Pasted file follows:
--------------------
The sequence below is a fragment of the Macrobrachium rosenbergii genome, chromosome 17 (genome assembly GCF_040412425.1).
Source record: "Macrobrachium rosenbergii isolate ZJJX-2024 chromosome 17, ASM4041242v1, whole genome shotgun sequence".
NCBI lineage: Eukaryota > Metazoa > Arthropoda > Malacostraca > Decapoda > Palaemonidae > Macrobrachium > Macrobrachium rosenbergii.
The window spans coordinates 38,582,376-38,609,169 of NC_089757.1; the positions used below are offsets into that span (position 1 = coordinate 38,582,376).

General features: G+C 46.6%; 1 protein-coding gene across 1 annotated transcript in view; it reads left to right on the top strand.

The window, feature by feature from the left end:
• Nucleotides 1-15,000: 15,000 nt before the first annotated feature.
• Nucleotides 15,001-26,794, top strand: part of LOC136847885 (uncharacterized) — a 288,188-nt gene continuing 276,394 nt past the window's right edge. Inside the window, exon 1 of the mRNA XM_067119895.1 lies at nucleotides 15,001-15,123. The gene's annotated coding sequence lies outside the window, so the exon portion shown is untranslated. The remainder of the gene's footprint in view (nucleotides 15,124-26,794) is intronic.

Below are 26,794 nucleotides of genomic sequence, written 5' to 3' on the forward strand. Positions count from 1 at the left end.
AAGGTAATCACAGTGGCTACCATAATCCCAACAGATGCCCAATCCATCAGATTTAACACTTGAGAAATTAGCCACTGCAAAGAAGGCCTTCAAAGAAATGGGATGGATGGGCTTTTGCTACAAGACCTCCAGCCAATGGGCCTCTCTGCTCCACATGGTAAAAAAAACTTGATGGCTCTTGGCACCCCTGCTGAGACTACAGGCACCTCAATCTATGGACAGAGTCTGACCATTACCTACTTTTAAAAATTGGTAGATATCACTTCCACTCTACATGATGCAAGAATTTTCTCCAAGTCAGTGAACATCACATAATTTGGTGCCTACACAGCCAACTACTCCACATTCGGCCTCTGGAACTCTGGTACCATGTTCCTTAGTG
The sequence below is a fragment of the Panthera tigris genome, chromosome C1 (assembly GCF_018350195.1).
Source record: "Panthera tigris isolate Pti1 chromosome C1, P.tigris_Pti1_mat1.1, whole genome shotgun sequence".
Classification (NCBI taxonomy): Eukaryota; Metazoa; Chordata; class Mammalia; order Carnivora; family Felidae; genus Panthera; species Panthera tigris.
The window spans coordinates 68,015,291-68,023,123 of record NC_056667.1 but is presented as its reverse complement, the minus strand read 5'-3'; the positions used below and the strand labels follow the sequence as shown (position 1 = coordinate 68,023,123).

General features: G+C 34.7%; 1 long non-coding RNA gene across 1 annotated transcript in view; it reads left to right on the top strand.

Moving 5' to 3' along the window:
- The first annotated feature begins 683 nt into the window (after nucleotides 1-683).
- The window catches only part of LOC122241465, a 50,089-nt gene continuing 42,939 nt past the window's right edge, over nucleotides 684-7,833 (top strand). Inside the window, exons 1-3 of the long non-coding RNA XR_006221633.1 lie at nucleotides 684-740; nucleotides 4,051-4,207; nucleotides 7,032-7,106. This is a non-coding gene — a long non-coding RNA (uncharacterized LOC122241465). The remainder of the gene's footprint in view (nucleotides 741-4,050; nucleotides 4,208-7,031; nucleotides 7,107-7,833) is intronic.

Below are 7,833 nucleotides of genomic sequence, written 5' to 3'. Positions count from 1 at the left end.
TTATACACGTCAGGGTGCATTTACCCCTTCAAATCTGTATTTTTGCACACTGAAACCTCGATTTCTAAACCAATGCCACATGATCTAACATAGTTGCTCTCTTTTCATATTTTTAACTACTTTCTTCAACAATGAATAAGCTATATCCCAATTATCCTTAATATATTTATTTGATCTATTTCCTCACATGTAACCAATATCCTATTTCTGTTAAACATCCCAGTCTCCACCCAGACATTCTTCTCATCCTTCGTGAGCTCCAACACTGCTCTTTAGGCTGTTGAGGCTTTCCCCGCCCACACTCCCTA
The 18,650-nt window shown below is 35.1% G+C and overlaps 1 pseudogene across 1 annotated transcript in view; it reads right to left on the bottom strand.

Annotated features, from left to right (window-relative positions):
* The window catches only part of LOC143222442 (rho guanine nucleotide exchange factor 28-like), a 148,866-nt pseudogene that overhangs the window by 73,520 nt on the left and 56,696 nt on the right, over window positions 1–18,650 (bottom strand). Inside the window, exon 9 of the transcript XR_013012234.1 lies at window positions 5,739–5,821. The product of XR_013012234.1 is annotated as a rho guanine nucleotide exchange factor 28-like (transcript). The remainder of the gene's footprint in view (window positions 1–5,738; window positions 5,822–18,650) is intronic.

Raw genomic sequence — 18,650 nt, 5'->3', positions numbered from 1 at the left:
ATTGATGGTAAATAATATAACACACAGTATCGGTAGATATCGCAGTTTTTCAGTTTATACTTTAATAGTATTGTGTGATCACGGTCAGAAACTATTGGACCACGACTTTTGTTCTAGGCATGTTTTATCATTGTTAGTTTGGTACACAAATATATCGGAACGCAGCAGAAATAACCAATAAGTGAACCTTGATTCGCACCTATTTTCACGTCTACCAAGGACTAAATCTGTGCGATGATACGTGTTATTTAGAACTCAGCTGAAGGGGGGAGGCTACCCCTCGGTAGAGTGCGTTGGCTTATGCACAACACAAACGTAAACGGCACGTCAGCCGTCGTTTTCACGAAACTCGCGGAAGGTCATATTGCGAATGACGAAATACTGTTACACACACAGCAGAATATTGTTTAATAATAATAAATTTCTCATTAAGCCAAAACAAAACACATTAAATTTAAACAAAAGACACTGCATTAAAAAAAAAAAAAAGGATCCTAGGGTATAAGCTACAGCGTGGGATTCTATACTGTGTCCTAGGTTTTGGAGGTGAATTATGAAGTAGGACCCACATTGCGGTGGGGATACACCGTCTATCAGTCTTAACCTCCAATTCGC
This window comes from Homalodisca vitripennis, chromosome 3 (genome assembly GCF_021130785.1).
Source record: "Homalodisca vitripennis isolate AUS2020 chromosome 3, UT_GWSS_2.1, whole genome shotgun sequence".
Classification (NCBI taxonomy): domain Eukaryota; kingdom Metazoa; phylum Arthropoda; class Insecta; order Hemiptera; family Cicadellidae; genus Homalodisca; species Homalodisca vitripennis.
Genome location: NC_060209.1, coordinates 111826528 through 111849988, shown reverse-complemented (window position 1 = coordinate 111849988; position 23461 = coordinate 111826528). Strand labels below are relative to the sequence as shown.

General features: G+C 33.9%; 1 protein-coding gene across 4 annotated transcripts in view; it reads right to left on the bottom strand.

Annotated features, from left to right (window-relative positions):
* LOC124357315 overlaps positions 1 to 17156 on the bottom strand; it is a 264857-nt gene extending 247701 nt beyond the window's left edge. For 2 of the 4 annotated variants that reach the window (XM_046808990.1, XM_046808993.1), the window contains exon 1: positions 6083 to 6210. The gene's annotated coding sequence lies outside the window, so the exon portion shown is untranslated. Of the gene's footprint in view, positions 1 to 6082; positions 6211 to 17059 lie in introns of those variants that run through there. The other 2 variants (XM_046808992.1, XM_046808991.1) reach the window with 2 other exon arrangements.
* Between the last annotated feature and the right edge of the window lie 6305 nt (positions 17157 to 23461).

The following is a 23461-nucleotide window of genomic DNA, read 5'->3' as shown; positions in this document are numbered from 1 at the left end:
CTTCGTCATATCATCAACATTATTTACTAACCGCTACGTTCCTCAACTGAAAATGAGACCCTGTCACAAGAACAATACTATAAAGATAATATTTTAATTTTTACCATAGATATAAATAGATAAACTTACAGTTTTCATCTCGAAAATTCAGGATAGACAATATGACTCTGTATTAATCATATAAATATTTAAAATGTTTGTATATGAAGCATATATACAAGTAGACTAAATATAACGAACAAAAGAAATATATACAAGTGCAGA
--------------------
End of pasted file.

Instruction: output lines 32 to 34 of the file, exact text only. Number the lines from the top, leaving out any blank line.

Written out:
* LOC124357315 overlaps positions 1 to 17156 on the bottom strand; it is a 264857-nt gene extending 247701 nt beyond the window's left edge. For 2 of the 4 annotated variants that reach the window (XM_046808990.1, XM_046808993.1), the window contains exon 1: positions 6083 to 6210. The gene's annotated coding sequence lies outside the window, so the exon portion shown is untranslated. Of the gene's footprint in view, positions 1 to 6082; positions 6211 to 17059 lie in introns of those variants that run through there. The other 2 variants (XM_046808992.1, XM_046808991.1) reach the window with 2 other exon arrangements.
* Between the last annotated feature and the right edge of the window lie 6305 nt (positions 17157 to 23461).

The following is a 23461-nucleotide window of genomic DNA, read 5'->3' as shown; positions in this document are numbered from 1 at the left end: